Baby Justice Cannot Hear

836 WordsFeb 19, 20183 Pages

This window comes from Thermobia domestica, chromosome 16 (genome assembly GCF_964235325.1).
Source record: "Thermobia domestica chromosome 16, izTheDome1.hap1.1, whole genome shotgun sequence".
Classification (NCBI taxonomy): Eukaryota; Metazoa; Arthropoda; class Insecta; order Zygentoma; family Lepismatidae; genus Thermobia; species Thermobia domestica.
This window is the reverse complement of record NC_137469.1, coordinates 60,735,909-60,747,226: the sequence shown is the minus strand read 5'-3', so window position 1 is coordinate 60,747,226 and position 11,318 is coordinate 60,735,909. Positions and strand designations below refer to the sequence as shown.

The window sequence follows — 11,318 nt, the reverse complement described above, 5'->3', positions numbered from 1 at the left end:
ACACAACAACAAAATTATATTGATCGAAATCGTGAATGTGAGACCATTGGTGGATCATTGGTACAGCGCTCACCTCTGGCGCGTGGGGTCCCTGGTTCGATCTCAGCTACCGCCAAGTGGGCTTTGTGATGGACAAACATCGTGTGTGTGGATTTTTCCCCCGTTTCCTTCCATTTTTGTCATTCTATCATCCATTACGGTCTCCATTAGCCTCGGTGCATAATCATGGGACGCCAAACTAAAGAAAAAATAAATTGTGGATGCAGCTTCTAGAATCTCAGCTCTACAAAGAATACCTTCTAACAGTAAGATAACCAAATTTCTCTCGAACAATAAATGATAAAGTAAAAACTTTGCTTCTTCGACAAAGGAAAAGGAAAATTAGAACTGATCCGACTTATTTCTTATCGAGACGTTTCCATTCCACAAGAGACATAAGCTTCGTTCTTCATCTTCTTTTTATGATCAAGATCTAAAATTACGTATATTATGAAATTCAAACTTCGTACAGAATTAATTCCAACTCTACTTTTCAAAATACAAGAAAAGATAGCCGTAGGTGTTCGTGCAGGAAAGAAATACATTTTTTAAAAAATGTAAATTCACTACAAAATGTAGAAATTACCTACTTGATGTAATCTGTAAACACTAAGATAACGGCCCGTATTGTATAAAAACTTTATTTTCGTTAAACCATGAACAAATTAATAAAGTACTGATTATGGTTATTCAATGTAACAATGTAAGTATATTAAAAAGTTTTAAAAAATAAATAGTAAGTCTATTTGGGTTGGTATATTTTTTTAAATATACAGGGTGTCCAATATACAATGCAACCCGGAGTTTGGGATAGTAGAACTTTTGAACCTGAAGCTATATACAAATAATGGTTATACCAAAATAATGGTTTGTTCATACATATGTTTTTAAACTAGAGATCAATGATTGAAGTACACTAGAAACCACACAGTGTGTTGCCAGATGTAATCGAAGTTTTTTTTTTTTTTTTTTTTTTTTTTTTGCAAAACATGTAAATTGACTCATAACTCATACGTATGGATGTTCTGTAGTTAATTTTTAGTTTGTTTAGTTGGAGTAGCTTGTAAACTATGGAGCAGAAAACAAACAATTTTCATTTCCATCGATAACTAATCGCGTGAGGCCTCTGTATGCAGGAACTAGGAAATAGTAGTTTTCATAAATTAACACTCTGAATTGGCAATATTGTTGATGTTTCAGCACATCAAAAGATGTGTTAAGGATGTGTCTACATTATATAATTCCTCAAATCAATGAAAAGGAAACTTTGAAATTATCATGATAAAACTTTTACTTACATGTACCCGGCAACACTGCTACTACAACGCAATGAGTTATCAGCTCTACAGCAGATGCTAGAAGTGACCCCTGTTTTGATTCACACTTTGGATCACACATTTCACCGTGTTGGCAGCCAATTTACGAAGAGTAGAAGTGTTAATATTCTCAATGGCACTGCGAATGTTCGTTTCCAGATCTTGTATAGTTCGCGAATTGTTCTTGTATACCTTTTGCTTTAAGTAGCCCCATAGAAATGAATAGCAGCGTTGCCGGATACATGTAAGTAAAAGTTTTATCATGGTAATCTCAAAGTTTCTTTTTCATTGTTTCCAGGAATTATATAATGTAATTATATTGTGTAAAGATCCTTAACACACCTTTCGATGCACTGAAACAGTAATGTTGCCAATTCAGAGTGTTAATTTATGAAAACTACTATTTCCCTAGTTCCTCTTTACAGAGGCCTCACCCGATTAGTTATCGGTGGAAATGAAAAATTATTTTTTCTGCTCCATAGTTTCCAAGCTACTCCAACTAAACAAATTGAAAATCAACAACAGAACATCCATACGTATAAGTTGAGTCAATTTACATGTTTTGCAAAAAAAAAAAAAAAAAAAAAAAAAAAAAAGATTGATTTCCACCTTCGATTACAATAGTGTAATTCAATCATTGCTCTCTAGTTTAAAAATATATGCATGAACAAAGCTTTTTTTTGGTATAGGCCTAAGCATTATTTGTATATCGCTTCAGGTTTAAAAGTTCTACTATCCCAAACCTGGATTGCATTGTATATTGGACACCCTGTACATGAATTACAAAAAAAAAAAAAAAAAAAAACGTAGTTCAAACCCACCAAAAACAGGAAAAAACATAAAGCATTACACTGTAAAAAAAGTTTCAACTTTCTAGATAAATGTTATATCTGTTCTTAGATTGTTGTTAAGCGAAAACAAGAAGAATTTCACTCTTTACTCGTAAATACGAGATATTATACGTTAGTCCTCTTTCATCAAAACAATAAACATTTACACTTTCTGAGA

After birth, infants jump immense milestones in terms of development. The first few weeks of a child’s life mark pertinent milestones of both perceptual and motor development. One important aspect of perceptual development is hearing which is fairly well developed immediately at birth. Although infants are initially slightly hard of hearing, they show sensitivity to sound, music, rhythm and melody. By just 4 to 6 months, children with regular hearing are able to localize noises and listen to sound (Robert Siegler, 2011). Hearing is an intricate process in which external stimuli such as sound is converted to the vibrational energy by the ear canal and eardrum and then to electrical pulses presented to the brain by various hearing nerves (Robert Siegler, 2011). The brain analyzes these electrical impulses into the sensation of hearing (Robert Siegler, 2011). Damage to the cochlear implant results in “sensory neural hearing loss” indicating that the ear has trouble translating sound waves into signals that can be analyzed by the brain (Robert Siegler, 2011). Justice’s wildcard of limited hearing in her left ear will surely affect and delay the first few perceptual and motor milestones of her infancy. The fact that Justice was born a month early likely had something to do with her hearing difficulties. Justice, being born 34 weeks after conception, thankfully did not miss the critical period for proper ear development as the ears are fully developed in the fetus by 16 weeks
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